Nature has a lot to teach us. Just before a hurricane struck my town in South Florida, the animals began to act strangely: birds flew in a hurried manner, the usual cacophony of frogs grew silent, and my cats acted skittish and nervous. As the palm fronds began waving erratically the world assumed an eerie presence that spoke of the ominous event ahead. The ferocity of the winds grew in intensity and barreled down on us; lifting trees, roof tiles and screened-in porches, I started wondering about the many animals that were being exposed to winds exceeding 110 miles per hour. How can they survive under such extreme conditions?
After the storm, everyone emerged from their homes in my neighborhood to check on each other and inspect the damage. There was the initial shock upon looking at the devastation, but then many of us put on work gloves and began engaging in the arduous clean up. The plant life took a beating and I didn't hear the usual frog croaks, but as the hours passed I grew to appreciate the miraculous resilience of nature more than ever. Wildlife began to reawaken from its organic shelters in my garden. One emerald green fly was sitting on a leaf looking stunned but alive. After a few minutes, it spread its wings and flew into a now serene atmosphere. Great herons landed in the yard and began foraging through the rain-soaked grass, opportunitists in the midst of the disaster. Even the cats began to assume their normal feline antics. They instinctively knew the storm was over and that life goes on.
The persistent hot days of summer broke with a hurricane-steering cold front. The days grow shorter, the nights cooler and the festive tropical atmosphere that dominated the summer season is a little more subdued. As the days pass since that storm, I have become more reflective and more appreciative of nature's awesome power and resilience. I have been cajoled into a sort of hibernating mental state, letting mind and body rest after the intensity of the destructive hurricane season.
I have been understandably distracted, but at the same time, the hurricane and subsequent cooler weather has wakened me out of a seemingly deep sleep of unawareness. Before the storm, I was working too intensely and obsessively feeling driven by impending deadlines. Creativity is something to be nurtured and respected. It cannot be forced. It is an extension of a soul's need to express itself. I'm sure most of us have experienced burn out and many of us don't even realize that it is happening. The continual efforts that we put forth without pause can actually result in uninspired, lackluster material. It is as though we start peddling backwards with no landmarks of achievement in sight.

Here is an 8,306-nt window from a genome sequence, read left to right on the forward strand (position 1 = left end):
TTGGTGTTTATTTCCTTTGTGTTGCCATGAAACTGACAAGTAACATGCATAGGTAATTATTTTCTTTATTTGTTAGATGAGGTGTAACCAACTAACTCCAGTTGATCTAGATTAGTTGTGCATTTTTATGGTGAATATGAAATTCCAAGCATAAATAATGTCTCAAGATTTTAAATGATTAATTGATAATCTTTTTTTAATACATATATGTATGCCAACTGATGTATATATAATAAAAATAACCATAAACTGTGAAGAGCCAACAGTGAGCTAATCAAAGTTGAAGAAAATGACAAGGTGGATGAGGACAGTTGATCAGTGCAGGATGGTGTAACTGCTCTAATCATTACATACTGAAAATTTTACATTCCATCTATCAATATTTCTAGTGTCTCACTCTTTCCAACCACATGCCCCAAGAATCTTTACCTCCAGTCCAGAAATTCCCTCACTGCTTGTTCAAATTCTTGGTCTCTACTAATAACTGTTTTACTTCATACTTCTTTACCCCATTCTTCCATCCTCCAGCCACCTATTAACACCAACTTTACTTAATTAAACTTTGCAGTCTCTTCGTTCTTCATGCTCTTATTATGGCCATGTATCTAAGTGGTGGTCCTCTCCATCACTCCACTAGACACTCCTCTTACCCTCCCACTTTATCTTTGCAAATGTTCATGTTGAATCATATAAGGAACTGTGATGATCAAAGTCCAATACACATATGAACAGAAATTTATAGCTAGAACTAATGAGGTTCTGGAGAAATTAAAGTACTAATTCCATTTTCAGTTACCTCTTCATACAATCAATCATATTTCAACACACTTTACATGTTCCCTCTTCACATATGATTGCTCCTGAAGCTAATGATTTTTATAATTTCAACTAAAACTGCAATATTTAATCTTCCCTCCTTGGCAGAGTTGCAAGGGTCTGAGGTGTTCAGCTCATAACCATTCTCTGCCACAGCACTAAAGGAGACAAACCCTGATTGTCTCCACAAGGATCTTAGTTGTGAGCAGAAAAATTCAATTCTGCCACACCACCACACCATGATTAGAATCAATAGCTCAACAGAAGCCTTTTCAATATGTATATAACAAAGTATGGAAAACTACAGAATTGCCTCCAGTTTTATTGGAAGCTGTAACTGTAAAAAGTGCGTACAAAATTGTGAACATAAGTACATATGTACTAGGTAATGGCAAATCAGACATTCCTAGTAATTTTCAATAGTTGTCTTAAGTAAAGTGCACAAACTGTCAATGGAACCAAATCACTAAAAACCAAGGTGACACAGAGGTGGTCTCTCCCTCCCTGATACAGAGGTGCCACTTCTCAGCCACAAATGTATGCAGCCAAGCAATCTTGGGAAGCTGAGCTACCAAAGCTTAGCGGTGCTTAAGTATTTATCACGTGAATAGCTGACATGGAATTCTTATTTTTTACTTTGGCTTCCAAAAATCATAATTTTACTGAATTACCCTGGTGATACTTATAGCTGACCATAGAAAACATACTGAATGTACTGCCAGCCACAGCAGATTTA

Instead of stagnating in the midst of a project, sometimes it is good to slow down, take a deep breath and allow the senses to be rejuvenated. We don't need a big storm to initiate this more sensible approach to creativity. Take a walk, read a book by the fire, or engage in a ritual that helps remove you from the mundane pressures of everyday life. Even though you may feel your creative endeavors deserve all your attention, you can actually trigger an aversion to what was once your most enjoyable pastime.
It is necessary to let yourself go and allow your mind to be fed, inspired and rejuvenated as a prelude to another spate of activity. People often ask me how I create so much artwork—where do all of those ideas come from? For me, inspiration is a combination of external stimulus and internal exploration. New ideas will spring forth after a period of dormancy. This is analogous to the new buds that start poking through the newly defrosted springtime soil. Creative vigor will return with an irrepressible energy if you let it. Ideas burgeon to life and manifest themselves in spirited articulations and depictions if you allow them to germinate as they will. After my own forced retreat into hibernation, I am starting to feel a wonderful rejuvenating spirit return. The post-hurricane haze is dissolving into a new cycle of creative need. This is when sketches, paintings and other gifts from the muse will overflow and ignite my creative passion. When creativity is exhausted, I have to recognize the signals for another cycle of reprieve. Maintaining a balance between proactive creative acceleration and reflective idea gathering is paramount to creative longevity. This is not always easy. It may take a conscious will of spirit to slow down and take a break.
If we look upon the patterns and cycles of nature, we can see the displays of nature as poignant metaphors of our own psychological makeup. Hibernation is nature's way of pausing. For many animals, their torpid states allow them to survive through inclement environments until spring beckons their revival. We can observe this cycle of activity and inactivity and apply it to our patterns of creative engagement.
Life after the hurricane will eventually return to normal. My shredded bougainvillea vine will sprout new buds and the frogs will return with their nightly symphonies. I am sure my garden will grow back stronger and more beautiful next season. And I intend to sketch its progress with renewed inspiration.